Elon Musk, a South African-American inventor and entrepreneur, is bold. While still in his 20s he co-founded Paypal, that site you use to securely shop online. It was enough to make him rich, but he didn’t rest. Next he co-founded SpaceX, that privately owned space program that is still the only one that has ever launched a nongovernmental space craft into orbit and successfully docked with the International Space Station. (Musk has said in interviews that he was inspired by Isaac Asimov’s Foundation book series, so give another point to the power of science fiction as a motivator.) Finally, he went on to co-found Tesla Motors and still works as head of production design. He’s a guy who gets things done.

Now, he wants to get it done quicker by moving people from Los Angeles to San Francisco in times that conventional transportation cannot come close to matching.

Wired.com describes his plan:

Musk’s proposal to revolutionize mass transit is called the Hyperloop. It would transport passengers in individual aluminum pods powered by turbines and solar energy in above-ground tubes, cost $6-10 billion to build, and make the trip from San Francisco to Los Angeles in 35 minutes.

But it only exists in a 57-page alpha white paper. And if someone grabbed the idea and ran with it today, Musk says it would still be 7 to 10 years away.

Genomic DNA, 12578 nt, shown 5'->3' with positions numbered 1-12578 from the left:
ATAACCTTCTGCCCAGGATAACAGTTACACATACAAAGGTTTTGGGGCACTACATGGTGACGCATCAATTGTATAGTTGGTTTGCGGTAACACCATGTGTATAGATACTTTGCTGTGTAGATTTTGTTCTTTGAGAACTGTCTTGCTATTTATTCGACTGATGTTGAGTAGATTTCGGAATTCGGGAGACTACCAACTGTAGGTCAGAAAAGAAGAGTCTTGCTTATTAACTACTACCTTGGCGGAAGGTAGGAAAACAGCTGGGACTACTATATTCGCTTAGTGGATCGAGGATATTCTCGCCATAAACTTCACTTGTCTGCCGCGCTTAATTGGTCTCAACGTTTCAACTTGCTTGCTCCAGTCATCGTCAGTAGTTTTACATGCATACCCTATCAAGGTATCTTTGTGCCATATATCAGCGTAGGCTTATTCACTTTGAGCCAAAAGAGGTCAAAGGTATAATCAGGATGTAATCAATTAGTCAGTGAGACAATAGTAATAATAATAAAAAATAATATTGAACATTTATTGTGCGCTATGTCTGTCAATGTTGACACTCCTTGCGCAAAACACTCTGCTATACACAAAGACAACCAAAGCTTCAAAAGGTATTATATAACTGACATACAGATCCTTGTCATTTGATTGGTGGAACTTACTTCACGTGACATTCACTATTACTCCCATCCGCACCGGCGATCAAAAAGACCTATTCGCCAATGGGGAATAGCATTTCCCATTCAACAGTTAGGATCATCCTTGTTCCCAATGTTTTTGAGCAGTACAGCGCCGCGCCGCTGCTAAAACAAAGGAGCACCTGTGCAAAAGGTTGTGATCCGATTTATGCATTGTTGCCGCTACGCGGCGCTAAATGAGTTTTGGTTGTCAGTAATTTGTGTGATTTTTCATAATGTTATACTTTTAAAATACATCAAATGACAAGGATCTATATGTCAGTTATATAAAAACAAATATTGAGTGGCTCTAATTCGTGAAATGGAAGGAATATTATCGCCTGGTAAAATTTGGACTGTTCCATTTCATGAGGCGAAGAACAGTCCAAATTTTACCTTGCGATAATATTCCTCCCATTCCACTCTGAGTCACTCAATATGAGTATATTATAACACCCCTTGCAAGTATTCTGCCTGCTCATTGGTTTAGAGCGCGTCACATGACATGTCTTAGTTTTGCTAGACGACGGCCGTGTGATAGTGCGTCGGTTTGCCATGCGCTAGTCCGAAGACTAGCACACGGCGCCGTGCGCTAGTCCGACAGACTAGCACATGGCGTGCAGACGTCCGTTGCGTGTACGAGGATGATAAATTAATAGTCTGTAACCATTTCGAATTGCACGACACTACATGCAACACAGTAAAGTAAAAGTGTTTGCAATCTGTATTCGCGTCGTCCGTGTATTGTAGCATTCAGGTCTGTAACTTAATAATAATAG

It began with an idea similar to the vacuum tubes used to shuttle the check from your car to the bank. But maintaining that level of vacuum for hundreds of miles, according to Musk, was untenable. “The basic calculations for energy was enormous,” Musk said during a conference call. And it’s also incredibly dangerous. So Musk enlisted a dozen engineers from Tesla and Space X to start playing with the idea. They wanted to use to existing technology, require as little land as possible, and get the pressure down inside the tube, determining that about half-bar of pressure was the sweet spot. And now Musk and Friends have released it to the world.

Two tubes — one for each direction — would be mounted on pylons spaced between 50 and 100 meters apart, and Musk envisions the Hyperloop running alongside Interstate 5 in California. Because it’s elevated, there’s less environmental impact (farmers can still use their land), it can be built to withstand earthquakes (using the same technology as buildings in the Golden State), and would have solar panels mounted on the roof.

“There is way more surface area on the top of the tube than you need [to power the Hyperloop],” Musk says. “You would have more power than you could possibly consume.”